President Donald Trump points skyward before donning protective glasses to view the solar eclipse, 21 August 2017, at the White House in Washington. Photograph: Andrew Harnik/AP
A new paper shows that climate myths consistently fail critical thinking tests...
Climate myths are often contradictory – it’s not warming, though it’s warming because of the sun, and really it’s all just an ocean cycle – but they all seem to share one thing in common: logical fallacies and reasoning errors.
John Cook, Peter Ellerton, and David Kinkead have just published a paper in Environmental Research Letters in which they examined 42 common climate myths and found that every single one demonstrates fallacious reasoning. For example, the authors made a video breaking down the logical flaws in the myth ‘climate changed naturally in the past so current climate change is natural.’
Beating myths with critical thinking
Cook has previously published research on using ‘misconception-based learning’ to dislodge climate myths from peoples’ brains and replace them with facts, and beating denial by inoculating people against misinformers’ tricks. The idea is that when people are faced with a myth and a competing fact, the fact will more easily win out if the fallacy underpinning the myth is revealed. In fact, these concepts of misconception-based learning and inoculation against myths were the basis of the free online Denial101x course developed by Cook and colleagues.
The new paper published today suggests an even more proactive approach to defeating myths. If people can learn to implement a simple six-step critical thinking process, they’ll be able to evaluate whether climate-related claims are valid.
Step 1: Identify the claim being made. For example, the most popular contrarian argument: “Earth’s climate has changed naturally in the past, so current climate change is natural.”
Step 2: Construct the argument by identifying the premises leading to that conclusion. In this case, the first premise is that Earth’s climate has changed in the past through natural processes, and the second premise is that the climate is currently changing. So far, so good.
Step 3: Determine whether the argument is deductive, meaning that it starts out with a general statement and reaches a definitive conclusion. In our case, ‘current climate change is natural’ qualifies as a definitive conclusion.
Step 4: Check the argument for validity; does the conclusion follow from the premises? In our example, it doesn’t follow that current climate change must be natural because climate changed naturally in the past. However, we can fix that by weakening the conclusion to “the current climate change may not be the result of human activity.” But in its weakened state, the conclusion no longer refutes human-caused global warming.
Step 4a: Identify hidden premises. By adding an extra premise to make an invalid argument valid, we can gain a deeper understanding of why the argument is flawed. In this example, the hidden assumption is “if nature caused climate change in the past, it must always be the cause of climate change.” Adding this premise makes the argument logically valid, but makes it clear why the argument is false - it commits single cause fallacy, assuming that only one thing can cause climate change.
Step 5: Check to see if the argument relies on ambiguity. For example, the argument that human activity is not necessary to explain current climate change because natural and human factors can both cause climate change is ambiguous about the ‘climate change’ in question. Not all climate change is equal, and the rate of current change is more than 20 times faster than natural climate changes. Therefore, human activity is necessary to explain current climate change.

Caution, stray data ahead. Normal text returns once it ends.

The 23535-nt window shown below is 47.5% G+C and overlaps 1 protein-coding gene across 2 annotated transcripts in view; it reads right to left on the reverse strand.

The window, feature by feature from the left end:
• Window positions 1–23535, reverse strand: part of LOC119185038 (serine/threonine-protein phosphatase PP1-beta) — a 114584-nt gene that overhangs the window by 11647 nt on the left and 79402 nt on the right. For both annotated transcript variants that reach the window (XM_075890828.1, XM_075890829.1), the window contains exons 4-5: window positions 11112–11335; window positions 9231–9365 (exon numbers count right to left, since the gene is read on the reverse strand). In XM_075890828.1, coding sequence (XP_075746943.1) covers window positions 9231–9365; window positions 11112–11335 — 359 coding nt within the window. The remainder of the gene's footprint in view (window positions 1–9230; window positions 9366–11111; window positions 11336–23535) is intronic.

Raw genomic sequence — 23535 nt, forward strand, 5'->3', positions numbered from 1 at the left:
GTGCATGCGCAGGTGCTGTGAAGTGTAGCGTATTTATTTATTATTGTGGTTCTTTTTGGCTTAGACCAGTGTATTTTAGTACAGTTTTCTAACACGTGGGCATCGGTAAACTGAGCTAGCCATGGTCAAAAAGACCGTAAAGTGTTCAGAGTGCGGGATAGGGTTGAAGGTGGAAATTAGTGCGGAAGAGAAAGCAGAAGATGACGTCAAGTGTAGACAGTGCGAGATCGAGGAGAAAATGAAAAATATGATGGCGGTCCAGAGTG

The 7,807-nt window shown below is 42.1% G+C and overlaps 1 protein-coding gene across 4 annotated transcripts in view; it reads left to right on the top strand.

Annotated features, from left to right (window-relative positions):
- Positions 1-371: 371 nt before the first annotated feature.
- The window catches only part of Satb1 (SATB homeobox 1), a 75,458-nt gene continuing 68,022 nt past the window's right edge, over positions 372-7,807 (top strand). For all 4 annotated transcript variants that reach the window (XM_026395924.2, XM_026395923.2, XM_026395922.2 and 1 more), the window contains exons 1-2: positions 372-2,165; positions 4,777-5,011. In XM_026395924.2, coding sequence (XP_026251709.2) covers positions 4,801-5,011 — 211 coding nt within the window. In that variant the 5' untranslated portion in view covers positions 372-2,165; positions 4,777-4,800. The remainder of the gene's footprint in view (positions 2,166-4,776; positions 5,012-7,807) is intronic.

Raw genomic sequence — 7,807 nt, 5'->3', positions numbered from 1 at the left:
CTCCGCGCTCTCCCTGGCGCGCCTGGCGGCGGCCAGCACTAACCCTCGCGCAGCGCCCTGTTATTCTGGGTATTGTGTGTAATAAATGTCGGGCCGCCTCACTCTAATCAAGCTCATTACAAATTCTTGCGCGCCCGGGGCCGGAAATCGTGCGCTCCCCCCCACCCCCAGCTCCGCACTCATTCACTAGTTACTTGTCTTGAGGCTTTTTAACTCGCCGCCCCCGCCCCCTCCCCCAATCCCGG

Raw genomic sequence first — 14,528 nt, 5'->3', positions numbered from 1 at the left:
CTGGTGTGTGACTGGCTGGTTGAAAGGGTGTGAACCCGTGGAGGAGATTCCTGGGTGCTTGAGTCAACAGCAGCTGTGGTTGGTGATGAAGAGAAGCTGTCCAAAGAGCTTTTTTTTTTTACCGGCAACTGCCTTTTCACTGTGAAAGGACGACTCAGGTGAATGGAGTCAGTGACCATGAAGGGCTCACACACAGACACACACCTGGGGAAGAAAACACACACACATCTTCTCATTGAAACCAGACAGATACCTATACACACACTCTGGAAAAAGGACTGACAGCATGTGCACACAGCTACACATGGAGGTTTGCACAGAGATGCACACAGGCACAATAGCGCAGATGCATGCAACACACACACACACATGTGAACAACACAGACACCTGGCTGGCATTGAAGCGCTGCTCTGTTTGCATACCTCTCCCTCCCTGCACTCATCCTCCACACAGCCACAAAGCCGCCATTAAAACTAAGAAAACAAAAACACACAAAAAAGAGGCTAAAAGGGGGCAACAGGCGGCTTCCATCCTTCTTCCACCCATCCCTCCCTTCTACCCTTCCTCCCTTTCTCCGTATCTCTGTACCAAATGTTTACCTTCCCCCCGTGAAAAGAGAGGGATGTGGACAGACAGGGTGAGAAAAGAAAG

Step 6: If the argument hasn’t yet been ruled out, determine the truth of its premises. For example, the argument that “if something was the cause in the past, it will be the cause in the future” is invalid if the effect has multiple plausible causes or mechanisms (as with climate change). In our example, this is where the myth most obviously falls apart (although it had already failed in Step 4).
Flowchart for evaluating contrarian claims. Circles indicate possible fallacies to be detected at each stage. Illustration: Cook et al. (2018), Environmental Research Letters
Deployment via social media and schools
The authors suggest that their six-step critical thinking process can be deployed via social media through ‘technocognition,’ and in the classroom. Co-author David Kinkead from the University of Queensland said:
We hope our work will act as a building block for developing educational and social media resources, which teach and encourage critical thinking through the examination of both misinformation and fallacious reasoning.
Lead author John Cook envisions that educators and others can use this approach to neutralize climate myths themselves:
Our critical thinking process is a useful tool that scientists, educators, and communicators can employ to identify fallacies in misinformation, which they can use to create inoculating messages that neutralize the myths. This approach is practical, achievable and potentially impactful in both the short-term (e.g., in social media applications) and long-term (incorporating this kind of content into curriculum). Misinformation needs short, sharp, immediate inoculation. Our paper provides a blueprint into how to write these inoculations.
Climate denial suffers badly from a lack of critical thinking, which has spread all the way to the White House. Teaching people to think critically can help prevent it from spreading even further.
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